China has come a long way from capitalism as evil, to one of the world’s most eager exponents of the free market. Its transformation was possible, because the state steadily withdrew from the economy. Compare China today with other leading economies, Japan and the USA, and the state sector is pretty big — but compare China today with China under Mao, and the role of the State has significantly and consistently declined, creating more room for the market and the private sector.
This highlights the biggest tension of all. China’s future is the free market, says the Government, but its latest act has been a dramatic assertion of state control, just like the old days. To Western eyes that looks like a plain contradiction; similarly its people want economic freedom but they also have high expectation that the Government will protect them from the consequences of that freedom. Resolving these contradictions will be an immense task, with a host of difficulties still to be addressed — from technical change to fundamental questions about the whole system.
The idea of lacing socialism with Chinese characteristics, which is the Government mantra, is incongruous. Chinese communism in charge of a very capitalistic economy has always posed a conundrum, and it has become even more enigmatic in the last two years, as the current regime under economist Premier Li Keqiang talks up the market as being an absolute necessity to facilitate further reform. The question is though, what is the market in China? It is regulated, but not completely. It is not transparent, as the Government still plays a heavy role. The institutions needed to run an economy must have an effective rule of law. Regulation, legislation and institutions take time to develop, and until then the market will very likely not be effectively governed.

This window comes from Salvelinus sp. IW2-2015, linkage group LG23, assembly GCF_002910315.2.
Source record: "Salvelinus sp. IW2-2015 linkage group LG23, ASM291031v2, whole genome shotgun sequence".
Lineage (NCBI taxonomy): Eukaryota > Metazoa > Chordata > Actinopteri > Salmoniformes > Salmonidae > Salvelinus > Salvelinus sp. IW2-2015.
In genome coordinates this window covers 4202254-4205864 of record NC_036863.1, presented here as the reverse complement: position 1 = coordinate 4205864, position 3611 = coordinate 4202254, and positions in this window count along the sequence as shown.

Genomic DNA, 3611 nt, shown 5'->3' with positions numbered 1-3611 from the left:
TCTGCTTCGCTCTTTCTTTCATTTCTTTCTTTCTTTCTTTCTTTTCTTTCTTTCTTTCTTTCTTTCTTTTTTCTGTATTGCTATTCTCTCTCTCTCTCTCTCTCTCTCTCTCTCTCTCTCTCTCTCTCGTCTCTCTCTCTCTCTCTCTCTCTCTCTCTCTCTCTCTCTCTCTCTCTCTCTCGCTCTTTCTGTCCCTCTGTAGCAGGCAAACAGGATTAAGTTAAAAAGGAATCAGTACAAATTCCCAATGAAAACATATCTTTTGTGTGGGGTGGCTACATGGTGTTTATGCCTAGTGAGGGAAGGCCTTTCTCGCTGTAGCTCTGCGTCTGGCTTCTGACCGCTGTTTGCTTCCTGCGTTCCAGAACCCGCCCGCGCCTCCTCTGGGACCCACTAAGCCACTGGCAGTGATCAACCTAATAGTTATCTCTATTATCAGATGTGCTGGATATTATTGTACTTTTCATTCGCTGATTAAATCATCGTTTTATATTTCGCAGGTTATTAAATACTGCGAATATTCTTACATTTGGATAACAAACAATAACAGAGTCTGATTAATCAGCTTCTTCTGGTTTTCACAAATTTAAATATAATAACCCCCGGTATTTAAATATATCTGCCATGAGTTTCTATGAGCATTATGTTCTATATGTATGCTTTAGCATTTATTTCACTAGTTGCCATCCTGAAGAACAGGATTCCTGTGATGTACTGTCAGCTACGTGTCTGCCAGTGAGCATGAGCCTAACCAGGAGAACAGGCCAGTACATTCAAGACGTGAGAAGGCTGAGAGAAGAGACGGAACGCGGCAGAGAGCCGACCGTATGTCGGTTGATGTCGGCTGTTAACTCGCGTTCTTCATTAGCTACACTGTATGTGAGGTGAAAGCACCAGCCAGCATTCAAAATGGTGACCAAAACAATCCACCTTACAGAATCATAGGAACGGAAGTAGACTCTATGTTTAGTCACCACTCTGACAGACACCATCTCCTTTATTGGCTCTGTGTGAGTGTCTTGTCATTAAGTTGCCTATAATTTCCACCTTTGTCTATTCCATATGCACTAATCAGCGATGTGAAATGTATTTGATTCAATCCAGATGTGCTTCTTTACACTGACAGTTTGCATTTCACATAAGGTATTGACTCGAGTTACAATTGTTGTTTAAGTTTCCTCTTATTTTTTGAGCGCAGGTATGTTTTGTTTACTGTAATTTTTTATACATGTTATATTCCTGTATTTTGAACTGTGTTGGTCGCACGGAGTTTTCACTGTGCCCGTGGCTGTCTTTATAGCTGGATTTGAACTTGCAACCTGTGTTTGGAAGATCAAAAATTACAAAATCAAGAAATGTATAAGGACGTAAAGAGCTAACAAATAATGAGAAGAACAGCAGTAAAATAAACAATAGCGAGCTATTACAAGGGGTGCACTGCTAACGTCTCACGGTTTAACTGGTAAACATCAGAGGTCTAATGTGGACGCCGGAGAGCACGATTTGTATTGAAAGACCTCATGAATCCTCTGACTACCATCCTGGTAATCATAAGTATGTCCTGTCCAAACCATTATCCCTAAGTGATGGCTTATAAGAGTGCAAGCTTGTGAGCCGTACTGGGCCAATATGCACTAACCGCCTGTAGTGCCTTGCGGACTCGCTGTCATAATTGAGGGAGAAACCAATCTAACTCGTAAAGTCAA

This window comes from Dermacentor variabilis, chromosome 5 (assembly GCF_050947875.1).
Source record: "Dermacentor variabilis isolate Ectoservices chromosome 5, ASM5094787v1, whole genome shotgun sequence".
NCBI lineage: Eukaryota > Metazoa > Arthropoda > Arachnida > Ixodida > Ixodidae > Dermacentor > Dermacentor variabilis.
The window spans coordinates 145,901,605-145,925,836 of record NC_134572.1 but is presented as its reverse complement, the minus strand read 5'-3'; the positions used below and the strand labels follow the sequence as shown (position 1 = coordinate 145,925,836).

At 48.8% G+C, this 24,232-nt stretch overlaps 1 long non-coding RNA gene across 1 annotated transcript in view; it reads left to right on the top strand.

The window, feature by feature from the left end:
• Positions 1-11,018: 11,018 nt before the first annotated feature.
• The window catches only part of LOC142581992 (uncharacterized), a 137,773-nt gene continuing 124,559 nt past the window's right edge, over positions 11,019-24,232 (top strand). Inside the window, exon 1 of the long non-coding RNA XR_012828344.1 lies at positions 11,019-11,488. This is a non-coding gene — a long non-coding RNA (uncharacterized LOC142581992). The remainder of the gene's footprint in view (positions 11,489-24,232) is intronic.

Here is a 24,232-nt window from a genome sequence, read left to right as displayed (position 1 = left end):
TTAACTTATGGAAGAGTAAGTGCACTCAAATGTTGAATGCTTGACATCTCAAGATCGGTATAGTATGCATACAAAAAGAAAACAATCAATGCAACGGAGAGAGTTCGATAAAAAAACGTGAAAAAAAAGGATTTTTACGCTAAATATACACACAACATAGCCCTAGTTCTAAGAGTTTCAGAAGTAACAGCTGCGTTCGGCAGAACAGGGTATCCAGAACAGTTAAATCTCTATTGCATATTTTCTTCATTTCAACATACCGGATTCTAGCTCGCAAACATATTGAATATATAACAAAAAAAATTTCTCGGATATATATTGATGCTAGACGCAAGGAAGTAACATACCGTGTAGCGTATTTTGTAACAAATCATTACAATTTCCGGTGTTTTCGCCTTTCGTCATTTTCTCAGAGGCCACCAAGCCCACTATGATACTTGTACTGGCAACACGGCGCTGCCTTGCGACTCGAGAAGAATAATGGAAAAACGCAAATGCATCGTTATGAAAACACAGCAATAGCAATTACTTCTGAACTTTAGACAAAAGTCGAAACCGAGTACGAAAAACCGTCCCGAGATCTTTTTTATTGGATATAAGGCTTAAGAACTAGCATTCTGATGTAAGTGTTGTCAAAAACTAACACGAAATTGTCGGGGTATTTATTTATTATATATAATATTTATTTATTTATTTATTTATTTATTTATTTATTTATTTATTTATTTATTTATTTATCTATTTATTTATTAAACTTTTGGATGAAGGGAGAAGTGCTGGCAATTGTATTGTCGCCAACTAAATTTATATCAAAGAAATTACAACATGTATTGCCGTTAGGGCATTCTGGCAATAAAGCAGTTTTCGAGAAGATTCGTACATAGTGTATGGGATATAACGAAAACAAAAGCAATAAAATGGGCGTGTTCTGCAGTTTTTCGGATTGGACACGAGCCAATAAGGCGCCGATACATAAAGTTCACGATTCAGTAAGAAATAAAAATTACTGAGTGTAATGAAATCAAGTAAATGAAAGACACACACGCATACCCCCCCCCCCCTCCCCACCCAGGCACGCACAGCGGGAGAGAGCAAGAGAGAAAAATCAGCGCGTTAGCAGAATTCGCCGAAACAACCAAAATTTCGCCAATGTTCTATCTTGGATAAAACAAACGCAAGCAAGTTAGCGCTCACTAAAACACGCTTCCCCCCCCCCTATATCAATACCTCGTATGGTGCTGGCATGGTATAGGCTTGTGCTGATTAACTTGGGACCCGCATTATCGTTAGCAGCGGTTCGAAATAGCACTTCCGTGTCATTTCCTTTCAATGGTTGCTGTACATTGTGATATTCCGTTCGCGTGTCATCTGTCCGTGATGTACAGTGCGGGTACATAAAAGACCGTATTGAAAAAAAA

There is a notion that the authorities still have a ‘nuclear’ trump card up their sleeve: they could cut the reserve requirement ratio from 18.5% to as little as 5% or even to zero, thus enabling the big state banks to start lending again by injecting $2-3trn into the economy, putting off the day of the big bump with another cycle of growth. I can’t see that happening, but those thoughts will keep for another rainy day.